How to Win a LinkedIn Security Breach Lawsuit

How to Win a LinkedIn Security Breach Lawsuit

A LinkedIn security breach is one of the most blatant examples of an unsecured website. It’s also one of the most significant in recent history, affecting more than 500 million users. LinkedIn’s security breach has led to a class action lawsuit – which means that members can sue to recover damages and receive payment for their losses. This lawsuit has become the most common type of online data breach claim. Here’s how to win a lawsuit against LinkedIn.

Class-action lawsuit

A recent class-action lawsuit against LinkedIn for its security breach has made headlines around the world. The company, which has an estimated market value of $33 billion, has been sued by three companies related to the security breach. While these lawsuits may seem trivial, the fact remains that they are a huge business, with many incentives for the company to settle. Luckily for LinkedIn users, it is unlikely that such a lawsuit will result in any actual damages for LinkedIn users.

This lawsuit claims that LinkedIn violated California’s Unfair Competition Law by not employing industry standard protocols and practices to protect its users’ personal information. This failure arose because LinkedIn deceived plaintiffs into registering with the company. LinkedIn also violated its User Agreement and Privacy Policy by omitting to implement industry-standard protocols to safeguard user information. This violation of the California Unfair Competition Law automatically makes the company negligent.

Class members’ damages

The latest class action lawsuit filed against LinkedIn is Sweet v. LinkedIn, alleging that the company violated the Fair Credit Reporting Act and other laws by misusing the contact information of its users. The case involves a series of data breaches that LinkedIn allegedly committed, including sending out unsolicited spam. Nicole Strecker has a great post on the lawsuit. Heather Bussing is an attorney and Editorial Advisory Board member of HR Examiner. She has been practicing employment law for over twenty years.

Katie Szpyrka is the lead plaintiff in the LinkedIn security breach lawsuit. Her complaint alleges that LinkedIn failed to properly protect the personal information of 6.5 million users, exposing the passwords of millions of users. Even though LinkedIn was paid by many users, Szpyrka’s complaint argues that the company did not protect her passwords from hackers. Specifically, LinkedIn failed to use hashing and salting, which could have protected her information. This meant that 60 percent of the stolen passwords were crackable within hours.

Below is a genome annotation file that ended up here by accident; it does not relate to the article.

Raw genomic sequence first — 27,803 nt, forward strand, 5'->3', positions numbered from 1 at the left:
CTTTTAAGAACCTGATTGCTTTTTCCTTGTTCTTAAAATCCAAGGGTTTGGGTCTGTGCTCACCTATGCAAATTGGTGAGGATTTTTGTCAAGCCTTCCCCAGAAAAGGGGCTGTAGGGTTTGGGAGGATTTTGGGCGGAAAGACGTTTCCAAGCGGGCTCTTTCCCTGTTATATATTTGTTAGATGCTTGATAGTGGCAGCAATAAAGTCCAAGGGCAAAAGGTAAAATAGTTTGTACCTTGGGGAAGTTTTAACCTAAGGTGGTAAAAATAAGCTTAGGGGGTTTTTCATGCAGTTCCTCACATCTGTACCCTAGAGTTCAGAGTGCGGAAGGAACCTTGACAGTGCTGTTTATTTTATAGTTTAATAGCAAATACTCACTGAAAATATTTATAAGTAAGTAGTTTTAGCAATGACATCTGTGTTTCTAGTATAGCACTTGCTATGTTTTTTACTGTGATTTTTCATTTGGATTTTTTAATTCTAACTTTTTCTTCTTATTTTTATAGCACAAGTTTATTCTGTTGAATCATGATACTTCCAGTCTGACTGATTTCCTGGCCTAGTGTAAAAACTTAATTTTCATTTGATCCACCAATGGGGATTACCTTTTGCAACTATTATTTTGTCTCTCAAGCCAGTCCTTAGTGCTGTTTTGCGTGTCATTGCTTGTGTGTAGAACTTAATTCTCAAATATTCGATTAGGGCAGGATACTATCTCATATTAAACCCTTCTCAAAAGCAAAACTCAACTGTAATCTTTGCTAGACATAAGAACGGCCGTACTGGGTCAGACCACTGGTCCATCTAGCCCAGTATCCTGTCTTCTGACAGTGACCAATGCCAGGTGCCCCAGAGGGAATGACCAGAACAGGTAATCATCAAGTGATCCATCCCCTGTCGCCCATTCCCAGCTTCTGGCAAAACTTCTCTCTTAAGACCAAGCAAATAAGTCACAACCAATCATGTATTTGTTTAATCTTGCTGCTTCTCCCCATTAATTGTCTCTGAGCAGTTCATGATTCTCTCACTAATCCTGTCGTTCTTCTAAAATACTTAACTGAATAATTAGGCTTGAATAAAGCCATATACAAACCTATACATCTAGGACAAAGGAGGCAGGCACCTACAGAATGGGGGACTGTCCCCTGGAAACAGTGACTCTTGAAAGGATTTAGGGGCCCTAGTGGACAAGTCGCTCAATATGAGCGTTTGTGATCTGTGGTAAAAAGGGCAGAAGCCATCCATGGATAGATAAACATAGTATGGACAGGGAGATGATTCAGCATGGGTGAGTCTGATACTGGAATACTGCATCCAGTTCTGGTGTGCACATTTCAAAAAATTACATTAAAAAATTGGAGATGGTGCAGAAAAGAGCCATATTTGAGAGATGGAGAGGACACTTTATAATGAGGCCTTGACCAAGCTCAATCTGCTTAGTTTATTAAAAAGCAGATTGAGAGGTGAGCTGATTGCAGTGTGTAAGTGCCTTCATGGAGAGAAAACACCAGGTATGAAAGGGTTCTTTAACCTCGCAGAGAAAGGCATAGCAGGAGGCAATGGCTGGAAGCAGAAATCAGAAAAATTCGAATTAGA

Panthers Ptd. Ltd.’s liability

LinkedIn has settled its lawsuit against Singapore-based Mantheos Ptd. Ltd., which admitted to gathering member information from LinkedIn Corp. in June 2021. The company agreed to permanently bar itself from scraping member data and to delete any software it had used to access member profiles. In return, the company has agreed to cease access to LinkedIn member profiles through automated means.

The LinkedIn security breach lawsuit, which sought $5 million in damages, has been thrown out after the company agreed to pay a settlement to avoid litigation. The remaining funds will be split among three organizations: the World Privacy Forum, Carnegie Mellon CyLab, and the Center for Democracy & Technology. The original lawsuit claimed that LinkedIn failed to encrypt passwords and personally identifiable information.

LinkedIn’s user agreement

This security breach lawsuit is a rare instance of a consumer-facing legal action over the misrepresentation of a company’s data security policy. The user agreement of social networking site LinkedIn contains language that states that “the company is bound by its data security policy.” The plaintiffs, in this case, alleging that LinkedIn misrepresented its security policies, which they say resulted in unauthorized access to their personal information. The lawsuit claims that LinkedIn violated the privacy policies and user agreements of premium subscribers by failing to protect the passwords of its users.

The lawsuit claims that LinkedIn violated the Fair Credit Reporting Act, the California Unfair Competition Law, and the California Unfair Competition Law by failing to use industry-standard technology and protocols to protect user data. In addition to violating its user agreement, the lawsuit contends that LinkedIn misrepresented its ability to protect users’ sensitive personal information and that it induced plaintiffs to register with the company by misleading them with its claim of security.

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